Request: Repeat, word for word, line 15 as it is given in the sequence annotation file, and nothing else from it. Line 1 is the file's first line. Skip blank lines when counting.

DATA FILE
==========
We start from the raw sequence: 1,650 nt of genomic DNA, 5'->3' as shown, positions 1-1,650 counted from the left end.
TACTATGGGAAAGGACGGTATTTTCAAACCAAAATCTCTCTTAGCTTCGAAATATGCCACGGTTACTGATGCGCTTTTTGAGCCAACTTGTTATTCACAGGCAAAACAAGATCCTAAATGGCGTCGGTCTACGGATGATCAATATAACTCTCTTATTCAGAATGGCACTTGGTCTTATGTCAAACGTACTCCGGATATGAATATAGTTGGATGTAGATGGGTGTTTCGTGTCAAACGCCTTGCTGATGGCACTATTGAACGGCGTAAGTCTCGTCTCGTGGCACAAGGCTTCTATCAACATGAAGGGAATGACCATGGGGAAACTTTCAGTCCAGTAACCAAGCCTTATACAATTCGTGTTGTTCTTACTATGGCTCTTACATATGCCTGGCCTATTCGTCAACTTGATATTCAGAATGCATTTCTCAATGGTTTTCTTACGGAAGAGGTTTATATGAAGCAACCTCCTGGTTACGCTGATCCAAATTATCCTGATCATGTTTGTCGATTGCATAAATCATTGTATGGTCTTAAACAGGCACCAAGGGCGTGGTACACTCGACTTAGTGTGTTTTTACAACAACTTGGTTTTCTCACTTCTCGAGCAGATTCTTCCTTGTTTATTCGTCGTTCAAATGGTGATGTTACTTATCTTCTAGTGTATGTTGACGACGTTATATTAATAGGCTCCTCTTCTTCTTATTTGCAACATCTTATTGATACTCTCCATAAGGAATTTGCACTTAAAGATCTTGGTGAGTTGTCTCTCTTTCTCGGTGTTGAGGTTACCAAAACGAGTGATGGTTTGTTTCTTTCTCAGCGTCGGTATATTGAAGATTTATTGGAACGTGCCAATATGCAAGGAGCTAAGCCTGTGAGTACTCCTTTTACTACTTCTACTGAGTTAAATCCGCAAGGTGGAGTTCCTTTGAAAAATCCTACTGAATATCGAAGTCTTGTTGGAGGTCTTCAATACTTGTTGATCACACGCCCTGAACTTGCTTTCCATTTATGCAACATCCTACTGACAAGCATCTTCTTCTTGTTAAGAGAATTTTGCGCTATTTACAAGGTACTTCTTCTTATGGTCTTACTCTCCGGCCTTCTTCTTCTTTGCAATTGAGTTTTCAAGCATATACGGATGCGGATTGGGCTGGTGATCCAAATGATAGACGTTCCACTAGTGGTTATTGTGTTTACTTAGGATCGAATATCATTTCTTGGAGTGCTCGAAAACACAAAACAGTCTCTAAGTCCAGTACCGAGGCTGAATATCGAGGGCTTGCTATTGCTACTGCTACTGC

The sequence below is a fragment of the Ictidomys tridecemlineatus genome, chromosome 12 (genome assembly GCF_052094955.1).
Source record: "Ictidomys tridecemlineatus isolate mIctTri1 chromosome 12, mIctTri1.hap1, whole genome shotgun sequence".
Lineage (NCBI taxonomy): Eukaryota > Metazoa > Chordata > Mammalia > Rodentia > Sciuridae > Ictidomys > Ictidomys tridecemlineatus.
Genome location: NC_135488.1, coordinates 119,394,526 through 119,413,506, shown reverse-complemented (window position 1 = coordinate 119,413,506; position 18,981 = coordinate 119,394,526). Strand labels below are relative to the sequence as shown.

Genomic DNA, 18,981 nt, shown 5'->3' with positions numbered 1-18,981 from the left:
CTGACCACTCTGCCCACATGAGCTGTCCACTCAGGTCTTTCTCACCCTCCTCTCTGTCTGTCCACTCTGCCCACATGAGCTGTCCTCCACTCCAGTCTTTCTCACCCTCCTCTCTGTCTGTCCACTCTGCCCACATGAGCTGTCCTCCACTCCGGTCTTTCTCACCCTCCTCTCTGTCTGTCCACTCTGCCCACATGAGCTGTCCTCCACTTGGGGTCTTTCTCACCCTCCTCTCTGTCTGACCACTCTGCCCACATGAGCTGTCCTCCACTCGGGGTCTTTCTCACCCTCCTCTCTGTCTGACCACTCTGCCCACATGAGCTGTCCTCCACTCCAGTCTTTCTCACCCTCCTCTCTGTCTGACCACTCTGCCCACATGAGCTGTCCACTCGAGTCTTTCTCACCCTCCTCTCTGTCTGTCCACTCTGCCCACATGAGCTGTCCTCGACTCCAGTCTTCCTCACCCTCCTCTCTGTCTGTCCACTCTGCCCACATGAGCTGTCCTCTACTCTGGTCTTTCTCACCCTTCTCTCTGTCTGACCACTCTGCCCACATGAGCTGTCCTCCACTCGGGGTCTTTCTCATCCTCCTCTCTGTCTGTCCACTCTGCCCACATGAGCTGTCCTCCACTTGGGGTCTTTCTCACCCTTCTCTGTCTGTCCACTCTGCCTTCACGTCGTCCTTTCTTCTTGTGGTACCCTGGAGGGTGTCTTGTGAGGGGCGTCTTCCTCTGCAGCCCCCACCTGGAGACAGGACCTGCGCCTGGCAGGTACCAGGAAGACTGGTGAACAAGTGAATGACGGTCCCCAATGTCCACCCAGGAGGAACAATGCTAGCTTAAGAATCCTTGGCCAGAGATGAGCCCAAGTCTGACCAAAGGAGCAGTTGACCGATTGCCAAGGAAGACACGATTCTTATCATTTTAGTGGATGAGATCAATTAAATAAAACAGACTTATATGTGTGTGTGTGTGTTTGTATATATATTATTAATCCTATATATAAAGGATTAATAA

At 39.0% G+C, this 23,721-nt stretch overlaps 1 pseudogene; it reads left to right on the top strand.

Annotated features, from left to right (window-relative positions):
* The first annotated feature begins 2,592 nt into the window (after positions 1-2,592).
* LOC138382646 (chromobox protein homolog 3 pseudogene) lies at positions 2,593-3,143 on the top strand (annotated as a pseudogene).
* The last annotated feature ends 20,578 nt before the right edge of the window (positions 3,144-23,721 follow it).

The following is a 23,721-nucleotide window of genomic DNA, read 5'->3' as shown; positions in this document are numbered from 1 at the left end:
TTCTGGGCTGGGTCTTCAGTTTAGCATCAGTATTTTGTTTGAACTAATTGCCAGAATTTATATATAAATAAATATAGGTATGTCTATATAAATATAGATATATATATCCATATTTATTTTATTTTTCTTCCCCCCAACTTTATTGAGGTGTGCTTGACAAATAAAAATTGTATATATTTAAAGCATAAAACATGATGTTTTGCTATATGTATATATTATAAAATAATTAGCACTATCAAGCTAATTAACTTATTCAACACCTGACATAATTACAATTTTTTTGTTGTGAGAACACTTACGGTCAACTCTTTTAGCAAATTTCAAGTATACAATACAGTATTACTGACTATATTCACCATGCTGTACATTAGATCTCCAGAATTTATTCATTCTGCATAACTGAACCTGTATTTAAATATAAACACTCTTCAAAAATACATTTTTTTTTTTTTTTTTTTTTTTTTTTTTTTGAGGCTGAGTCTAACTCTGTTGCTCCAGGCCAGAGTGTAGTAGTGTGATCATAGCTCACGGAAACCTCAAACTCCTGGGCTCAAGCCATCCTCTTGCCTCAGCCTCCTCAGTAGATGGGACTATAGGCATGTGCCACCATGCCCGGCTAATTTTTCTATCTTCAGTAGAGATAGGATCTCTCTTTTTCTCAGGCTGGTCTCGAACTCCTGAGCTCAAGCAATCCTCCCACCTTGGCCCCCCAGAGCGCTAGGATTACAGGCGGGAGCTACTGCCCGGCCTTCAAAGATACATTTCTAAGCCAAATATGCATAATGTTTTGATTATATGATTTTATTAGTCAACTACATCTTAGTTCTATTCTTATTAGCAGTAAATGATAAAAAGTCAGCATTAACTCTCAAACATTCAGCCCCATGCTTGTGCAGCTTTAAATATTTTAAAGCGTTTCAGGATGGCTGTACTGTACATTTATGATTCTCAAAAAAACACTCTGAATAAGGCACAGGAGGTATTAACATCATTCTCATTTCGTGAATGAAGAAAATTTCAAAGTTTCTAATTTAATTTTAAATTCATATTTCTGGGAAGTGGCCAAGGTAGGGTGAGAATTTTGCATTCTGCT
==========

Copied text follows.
TTCTGGGCTGGGTCTTCAGTTTAGCATCAGTATTTTGTTTGAACTAATTGCCAGAATTTATATATAAATAAATATAGGTATGTCTATATAAATATAGATATATATATCCATATTTATTTTATTTTTCTTCCCCCCAACTTTATTGAGGTGTGCTTGACAAATAAAAATTGTATATATTTAAAGCATAAAACATGATGTTTTGCTATATGTATATATTATAAAATAATTAGCACTATCAAGCTAATTAACTTATTCAACACCTGACATAATTACAATTTTTTTGTTGTGAGAACACTTACGGTCAACTCTTTTAGCAAATTTCAAGTATACAATACAGTATTACTGACTATATTCACCATGCTGTACATTAGATCTCCAGAATTTATTCATTCTGCATAACTGAACCTGTATTTAAATATAAACACTCTTCAAAAATACATTTTTTTTTTTTTTTTTTTTTTTTTTTTTTTGAGGCTGAGTCTAACTCTGTTGCTCCAGGCCAGAGTGTAGTAGTGTGATCATAGCTCACGGAAACCTCAAACTCCTGGGCTCAAGCCATCCTCTTGCCTCAGCCTCCTCAGTAGATGGGACTATAGGCATGTGCCACCATGCCCGGCTAATTTTTCTATCTTCAGTAGAGATAGGATCTCTCTTTTTCTCAGGCTGGTCTCGAACTCCTGAGCTCAAGCAATCCTCCCACCTTGGCCCCCCAGAGCGCTAGGATTACAGGCGGGAGCTACTGCCCGGCCTTCAAAGATACATTTCTAAGCCAAATATGCATAATGTTTTGATTATATGATTTTATTAGTCAACTACATCTTAGTTCTATTCTTATTAGCAGTAAATGATAAAAAGTCAGCATTAACTCTCAAACATTCAGCCCCATGCTTGTGCAGCTTTAAATATTTTAAAGCGTTTCAGGATGGCTGTACTGTACATTTATGATTCTCAAAAAAACACTCTGAATAAGGCACAGGAGGTATTAACATCATTCTCATTTCGTGAATGAAGAAAATTTCAAAGTTTCTAATTTAATTTTAAATTCATATTTCTGGGAAGTGGCCAAGGTAGGGTGAGAATTTTGCATTCTGCT